In Emmanuel Adebayor, Roberto Soldado and Harry Kane, Mauricio Pochettino has three different strikers from which to choose to fill the number nine position.
Both the Togolese and the Englishman are hold up players who bring others in to the game, whereas the Spaniard tries to work as a predator in the box.
What Mauricio Pochettino requires
If you were following the series on Mauricio Pochettino’s system and philosophy, then you will have read the attributes required from the forward position. Our Argentinean coach needs his central striker to:
– Come short to take vertical passes out of defence and hit runners going past him.
– Work the channels.
– Hold the ball up.
– Release valve for any long balls cleared from defenders under pressure.
– When the ball goes wide, get in the box to receive crosses.
Rickie Lambert did this very effectively for him at Southampton. Lambert could be forgiven for being thought of as a typically big, aerially strong English number nine. However, Mauricio Pochettino used him to take advantage of his excellent movement and range of passing, as well as his ability to get on the end of crosses.
Lambert was not quick over the ground, but he didn’t need to be. His intelligent moves dragged defenders out and he was able to find faster players running past in to the space.
A great example is here, where he comes short to get on the ball in midfield, trapping Hull defender Paul McShane in two minds as to whether to go or stay. This leaves him in no man’s land and allows Adam Lallana to race in to the space behind. Lambert puts him in on goal with a perfectly weighted through ball.
Lambert in the above image is in the inside left channel, but his ability to work the channels on each side of the pitch is another trait Pochettino requires.
The centre forward rarely receives the ball in the middle of the pitch until up in the final third. This is also the sign of a good striker, one who moves away from central defenders, giving them a choice to make of whether to track him – as can be seen in the McShane example.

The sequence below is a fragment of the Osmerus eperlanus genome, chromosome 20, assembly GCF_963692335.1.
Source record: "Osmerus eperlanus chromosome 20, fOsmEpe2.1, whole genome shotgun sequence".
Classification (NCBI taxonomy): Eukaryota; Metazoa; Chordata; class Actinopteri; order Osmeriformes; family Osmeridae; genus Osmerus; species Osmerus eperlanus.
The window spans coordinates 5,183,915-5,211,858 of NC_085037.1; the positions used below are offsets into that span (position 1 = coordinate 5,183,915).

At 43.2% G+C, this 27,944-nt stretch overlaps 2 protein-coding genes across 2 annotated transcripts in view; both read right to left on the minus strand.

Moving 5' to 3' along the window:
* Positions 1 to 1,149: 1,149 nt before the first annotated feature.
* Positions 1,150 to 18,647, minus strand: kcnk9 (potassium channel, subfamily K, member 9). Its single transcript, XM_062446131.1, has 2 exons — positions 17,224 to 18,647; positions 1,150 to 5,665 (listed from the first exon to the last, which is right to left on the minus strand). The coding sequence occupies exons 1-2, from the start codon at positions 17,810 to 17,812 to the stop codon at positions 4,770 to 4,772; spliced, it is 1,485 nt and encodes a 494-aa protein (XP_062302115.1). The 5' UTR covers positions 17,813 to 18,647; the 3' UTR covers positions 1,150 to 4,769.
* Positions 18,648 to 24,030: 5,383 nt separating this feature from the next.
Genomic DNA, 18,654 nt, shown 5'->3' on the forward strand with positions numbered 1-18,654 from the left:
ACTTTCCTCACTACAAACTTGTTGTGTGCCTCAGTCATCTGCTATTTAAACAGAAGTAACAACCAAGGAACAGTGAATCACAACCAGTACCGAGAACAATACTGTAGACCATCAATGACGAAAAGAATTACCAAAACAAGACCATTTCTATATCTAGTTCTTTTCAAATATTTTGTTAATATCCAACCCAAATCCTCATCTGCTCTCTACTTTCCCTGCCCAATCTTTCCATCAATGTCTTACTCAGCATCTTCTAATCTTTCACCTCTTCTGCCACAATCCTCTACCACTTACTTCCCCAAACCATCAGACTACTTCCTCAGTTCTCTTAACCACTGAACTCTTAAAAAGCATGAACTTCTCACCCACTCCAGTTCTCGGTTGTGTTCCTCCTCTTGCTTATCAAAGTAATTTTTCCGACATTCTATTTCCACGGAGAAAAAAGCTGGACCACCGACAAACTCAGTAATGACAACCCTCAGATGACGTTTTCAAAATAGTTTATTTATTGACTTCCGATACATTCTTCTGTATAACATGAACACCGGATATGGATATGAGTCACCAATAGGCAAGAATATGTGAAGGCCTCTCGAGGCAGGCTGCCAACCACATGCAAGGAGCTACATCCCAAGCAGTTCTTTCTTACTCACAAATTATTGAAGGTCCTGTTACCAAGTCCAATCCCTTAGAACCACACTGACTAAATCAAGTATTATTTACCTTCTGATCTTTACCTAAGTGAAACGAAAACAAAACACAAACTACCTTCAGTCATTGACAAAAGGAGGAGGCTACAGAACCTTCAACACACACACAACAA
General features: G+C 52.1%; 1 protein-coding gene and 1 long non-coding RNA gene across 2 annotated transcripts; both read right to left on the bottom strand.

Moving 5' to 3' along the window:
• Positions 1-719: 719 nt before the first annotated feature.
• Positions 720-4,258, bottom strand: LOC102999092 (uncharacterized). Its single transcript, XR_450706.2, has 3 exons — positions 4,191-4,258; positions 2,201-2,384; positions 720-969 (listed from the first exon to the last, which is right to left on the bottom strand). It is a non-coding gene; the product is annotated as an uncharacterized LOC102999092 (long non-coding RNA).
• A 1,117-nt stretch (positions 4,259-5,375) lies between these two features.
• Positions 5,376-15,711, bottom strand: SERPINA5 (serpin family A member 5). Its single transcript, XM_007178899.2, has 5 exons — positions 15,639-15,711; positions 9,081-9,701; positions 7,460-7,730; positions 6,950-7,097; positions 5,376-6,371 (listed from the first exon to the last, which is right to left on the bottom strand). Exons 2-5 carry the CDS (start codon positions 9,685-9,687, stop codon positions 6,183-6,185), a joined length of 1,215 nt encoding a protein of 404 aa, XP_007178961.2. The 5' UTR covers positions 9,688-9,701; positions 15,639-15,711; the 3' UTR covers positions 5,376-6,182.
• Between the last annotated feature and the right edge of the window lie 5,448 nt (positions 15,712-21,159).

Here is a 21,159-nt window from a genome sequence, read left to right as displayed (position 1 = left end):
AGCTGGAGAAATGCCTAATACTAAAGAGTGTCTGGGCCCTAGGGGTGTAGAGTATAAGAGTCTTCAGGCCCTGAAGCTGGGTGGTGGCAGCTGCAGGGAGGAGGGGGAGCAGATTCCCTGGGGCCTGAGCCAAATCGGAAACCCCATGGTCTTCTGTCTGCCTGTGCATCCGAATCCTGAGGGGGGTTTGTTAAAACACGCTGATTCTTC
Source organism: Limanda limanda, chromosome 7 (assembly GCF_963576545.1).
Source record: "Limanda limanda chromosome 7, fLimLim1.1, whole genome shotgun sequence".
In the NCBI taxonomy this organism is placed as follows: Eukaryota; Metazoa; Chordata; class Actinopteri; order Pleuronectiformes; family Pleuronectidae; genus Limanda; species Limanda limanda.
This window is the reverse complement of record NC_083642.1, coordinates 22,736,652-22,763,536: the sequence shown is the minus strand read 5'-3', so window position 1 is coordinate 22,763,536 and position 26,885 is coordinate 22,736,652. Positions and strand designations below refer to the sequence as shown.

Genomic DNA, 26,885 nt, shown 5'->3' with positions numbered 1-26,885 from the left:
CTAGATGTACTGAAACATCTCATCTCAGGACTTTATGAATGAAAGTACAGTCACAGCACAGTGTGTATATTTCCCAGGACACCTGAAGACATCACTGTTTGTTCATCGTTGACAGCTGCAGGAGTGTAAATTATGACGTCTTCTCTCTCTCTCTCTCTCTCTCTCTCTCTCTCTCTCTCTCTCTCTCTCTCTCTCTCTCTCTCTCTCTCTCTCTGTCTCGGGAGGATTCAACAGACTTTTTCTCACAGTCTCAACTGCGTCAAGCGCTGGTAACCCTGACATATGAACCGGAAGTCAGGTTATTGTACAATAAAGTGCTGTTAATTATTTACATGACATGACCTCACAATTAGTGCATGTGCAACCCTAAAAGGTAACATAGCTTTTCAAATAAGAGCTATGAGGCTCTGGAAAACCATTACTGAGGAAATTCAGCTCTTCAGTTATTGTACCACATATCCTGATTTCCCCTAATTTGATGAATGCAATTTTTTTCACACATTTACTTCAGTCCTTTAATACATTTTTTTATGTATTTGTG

If we look at Southampton’s Premier League match with Fulham, we can see a lot of this going on.
Lambert not only receives the ball from longer passes delivered from the goalkeeper and defenders, but he is also heavily involved in the middle third. He comes deep in to midfield and works both sides of the pitch, only appearing in the centre in the final third to get on the end of crosses.
His passes played in the game see him try to hit those who have moved past him, especially through the inside right channel of the penalty area.
A great example of this passing to those who have run by him came at White Hart Lane. Here we saw him feed in Adam Lallana to get Saints second goal in the game.
This is what Mauricio Pochettino is looking for from his central striker. He has to possess movement, be strong enough to hold it up, have a good range of passing, plus the ability to finish in the box when the ball goes wide to be crossed.
Emmanuel Adebayor possesses a lot of attributes for this role and would seem to be an excellent option for Mauricio Pochettino on paper.
He is big, strong and can hold the ball up when it is cleared or played out from defence. His range of movement is probably one of the most underrated parts of his game when he is in the mood. He also has the ability to pick out teammates with a pass.
If we look at an Adebayor passes received chart from our last game with Southampton, we can see how he drifts out wide in order to get involved in normal play. This part is similar to how Pochettino used Rickie Lambert at Southampton. However, Adebayor comes centrally when the ball is cleared long downfield, unlike Lambert who looked to fill the channels.
The one problem for Emmanuel Adebayor, as has often been the case for him at Spurs and we can see from the above passing chart, is that he can struggle to get in the box. I’ve written about this before and it continues to be an issue for him.
Adebayor loves to be involved with the play and spends much of his time outside the penalty area seeking to get touches of the ball. This can see him struggle to get in the box, which is where the majority of his goals come from. All bar one of his 34 Premier League goals for Spurs have been from inside the penalty area.
Mauricio Pochettino does need his striker to drop off and be a passing link-man and Adebayor is perfect at this. His 22 assists in three seasons at Spurs are testament that he can pass the ball. His involvement in Eriksen’s goal and Chadli’s shot off the post against Southampton highlighted this. However, Mauricio Pochettino does also require that his striker get in the box.
The Togolese front man is dangerous on crosses in the air with his height, but also his long legs give him excellent range on the floor. Adebayor will just need to make a greater effort to be more direct and purposeful in his runs to be in the penalty area more often.